A group of about 100 people gathered in front of thee Routt County Courthouse in support of the 2019 Women's March. This is the third time that Steamboat has hosted the event, which is one among many that occurred in cities across the country.
Talay Thomas recites an excerpt of Sojourner Truth's "Ain't I a Woman" speech for a crowd of marchers on Saturday. Thomas echoed Truth's sentiment that the fight for equality is not yet won.
Marchers raise signs and shout their support during a string of speeches made by the march's organizers in front of the courthouse.
Anne Mudgett marches with her friend, Hope Cook, along Lincoln Avenue in downtown Steamboat. Mudgett, the communications and development director for Yampa Valley Sustainability Council, held up a sign championing women's rights as well as environmental stewardship.
The march brought out a lot of families, many of which were mother-daughter pairs.
STEAMBOAT SPRINGS – Steamboat’s third annual Women’s March on Saturday brought generations of women together to champion equality and female empowerment.
This year’s march honored the 100th anniversary of the passage of the 19th Amendment that granted women the right to vote. It is one of many such marches across the country that began in 2017 following Donald Trump’s election amid growing concerns regarding discrimination of women and minority groups.
About 100 people joined the Steamboat march, which began at the Bud Werner Memorial Library and followed Lincoln Avenue to the front steps of the historic Routt County Courthouse. Many of the marchers knew one another by name and stopped to share hugs. Some raised homemade signs with political themes like “Resist Trump” and “Women’s rights are human rights.”
Catherine Carson, one of the march’s main organizers who also chairs the Routt County Democrats, noticed that more women participated as a family this year.
“It’s so exciting to see generations of women here, from daughters to mothers to grandmothers,” she said.
Among those family activists were Lois White and her daughter Simone, who have attended every Women’s March in Steamboat together.
“We motivate each other to come out each year,” Lois White said. “I think that’s what all these women are doing.”
Simone, a sophomore at Steamboat Springs High School, considers it a duty to act as a leader among her peers and in her community. She has been involved with the high school’s student council and wants to join other activist groups in the future.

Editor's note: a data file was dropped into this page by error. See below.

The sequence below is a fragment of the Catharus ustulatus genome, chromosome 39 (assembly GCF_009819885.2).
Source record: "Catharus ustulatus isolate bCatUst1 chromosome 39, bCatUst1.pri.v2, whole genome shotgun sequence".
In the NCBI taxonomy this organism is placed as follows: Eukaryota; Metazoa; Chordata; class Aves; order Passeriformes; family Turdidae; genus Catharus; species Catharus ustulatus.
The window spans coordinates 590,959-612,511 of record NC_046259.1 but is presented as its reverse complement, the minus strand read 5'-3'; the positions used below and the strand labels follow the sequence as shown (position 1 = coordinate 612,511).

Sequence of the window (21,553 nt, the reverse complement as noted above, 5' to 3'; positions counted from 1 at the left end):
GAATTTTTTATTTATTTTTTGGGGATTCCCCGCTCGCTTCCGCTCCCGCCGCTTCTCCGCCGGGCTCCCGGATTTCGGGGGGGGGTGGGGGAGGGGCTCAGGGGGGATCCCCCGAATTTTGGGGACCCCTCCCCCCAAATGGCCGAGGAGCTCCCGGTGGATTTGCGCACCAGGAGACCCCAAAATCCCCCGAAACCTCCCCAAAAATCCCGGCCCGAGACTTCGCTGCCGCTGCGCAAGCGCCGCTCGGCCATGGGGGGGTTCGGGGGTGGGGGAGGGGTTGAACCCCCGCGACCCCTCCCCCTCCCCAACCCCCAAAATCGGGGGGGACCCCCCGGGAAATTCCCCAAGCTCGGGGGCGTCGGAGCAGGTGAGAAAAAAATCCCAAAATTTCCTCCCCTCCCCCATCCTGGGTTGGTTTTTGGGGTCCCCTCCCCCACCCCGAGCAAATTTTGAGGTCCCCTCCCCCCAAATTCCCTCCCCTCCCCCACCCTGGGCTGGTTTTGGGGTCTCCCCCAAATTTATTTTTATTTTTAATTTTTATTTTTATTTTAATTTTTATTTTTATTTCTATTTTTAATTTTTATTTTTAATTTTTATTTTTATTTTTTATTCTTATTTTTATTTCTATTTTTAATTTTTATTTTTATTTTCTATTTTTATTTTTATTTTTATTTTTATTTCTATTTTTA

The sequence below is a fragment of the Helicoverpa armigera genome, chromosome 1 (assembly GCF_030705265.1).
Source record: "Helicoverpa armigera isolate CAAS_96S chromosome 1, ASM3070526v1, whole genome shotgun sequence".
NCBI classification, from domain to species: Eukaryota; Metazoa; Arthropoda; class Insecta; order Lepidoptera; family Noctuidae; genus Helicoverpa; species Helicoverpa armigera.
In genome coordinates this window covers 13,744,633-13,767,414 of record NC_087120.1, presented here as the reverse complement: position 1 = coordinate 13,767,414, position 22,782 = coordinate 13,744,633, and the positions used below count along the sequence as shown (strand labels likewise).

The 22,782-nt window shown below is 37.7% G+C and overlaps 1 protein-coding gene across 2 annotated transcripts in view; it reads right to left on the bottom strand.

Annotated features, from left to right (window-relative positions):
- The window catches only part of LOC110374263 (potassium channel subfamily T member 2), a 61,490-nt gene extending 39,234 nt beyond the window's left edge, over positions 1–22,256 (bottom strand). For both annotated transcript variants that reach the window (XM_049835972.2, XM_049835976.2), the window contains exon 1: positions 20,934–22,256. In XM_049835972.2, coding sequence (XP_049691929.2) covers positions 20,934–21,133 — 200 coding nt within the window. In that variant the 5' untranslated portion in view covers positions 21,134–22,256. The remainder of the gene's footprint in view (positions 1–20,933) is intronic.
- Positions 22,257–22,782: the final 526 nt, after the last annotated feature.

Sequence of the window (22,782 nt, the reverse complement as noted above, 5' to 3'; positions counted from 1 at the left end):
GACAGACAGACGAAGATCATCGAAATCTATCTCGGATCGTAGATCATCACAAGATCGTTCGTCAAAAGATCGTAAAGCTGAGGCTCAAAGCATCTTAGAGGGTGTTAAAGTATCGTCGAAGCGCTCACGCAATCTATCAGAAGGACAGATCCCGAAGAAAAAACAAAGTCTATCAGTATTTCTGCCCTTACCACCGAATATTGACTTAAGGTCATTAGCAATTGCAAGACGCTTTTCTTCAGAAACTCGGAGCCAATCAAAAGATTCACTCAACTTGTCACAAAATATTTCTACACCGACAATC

“We have to speak up for what is right,” she said. “We can’t wait for someone else to do it for us.”
Millie Beall initiated chants through a megaphone as she marched. The chants ranged from the motivational, “This is what democracy looks like,” to the comical, “Trump skis in jeans.”
Beall’s daughter-in-law Helen Beall was one of the main organizers for Steamboat’s first Women’s March in 2017. Helen could not attend this year’s event, but she helped plan it.
Marchers gathered around the front lawn of the courthouse to listen to songs and speeches from women in the community. Some organizers had tramped down the piles of snow that accumulated over the week so people could stand on them.
Talaya Thomas, a longtime Steamboat resident, stood in front of the crowd and recited an excerpt of Sojourner Truth’s “Ain’t I a Woman” speech.
“If the first woman God ever made was strong enough to turn the world upside-down all alone, these women together ought to be able to turn it back and get it right side up again,” Thomas quoted.
Talay Thomas recites an excerpt of Sojourner Truth’s “Ain’t I a Woman” speech for a crowd of marchers on Saturday. Thomas echoed Truth’s sentiment that the fight for equality is not yet won.
Sojourner Truth, a black abolitionist, gave the speech during the Ohio Women’s Convention on May 29, 1851. In it, she champions civil rights as well as women’s rights and calls for greater inclusion of minorities, specifically black people, in the conversation about equality.
The intersections between women’s rights and rights for other minority groups have been a particular focus for this year’s marches nationwide. The march in Denver, for example, operated under the name, “Womxn’s March.”
The “x” denoted support for transgender, non-binary and gender-queer persons who also wanted their voices to be heard.
This comes after several of the leaders of Women’s March Inc., an organization that sprouted from the original march, faced calls this year to step down. The leaders allegedly made anti-Semitic remarks in planning meetings.
Controversy over their comments led to the cancellation of at least one march in New Orleans. Some progressive groups, including the Southern Poverty Law Center, also abandoned their partnerships with the Women’s March, according to a report from the Jewish News Syndicate
“It put a damper on some people’s enthusiasm,” said Hope Cook, an organizer for the Steamboat march. “But not in this town.”
Thomas alluded in her speech to the fact that the fight for equality, whether for women or Jews, for people of color or those from the LGBTQ community, is an ongoing effort.
“The work is never done,” Thomas said, scanning her eyes across the crowd of marchers. “I will march and you will march and the whole world will march until we see change.”
To reach Derek Maiolo, call 970-871-4247, email dmaiolo@SteamboatPilot.com or follow him on Twitter @derek_maiolo.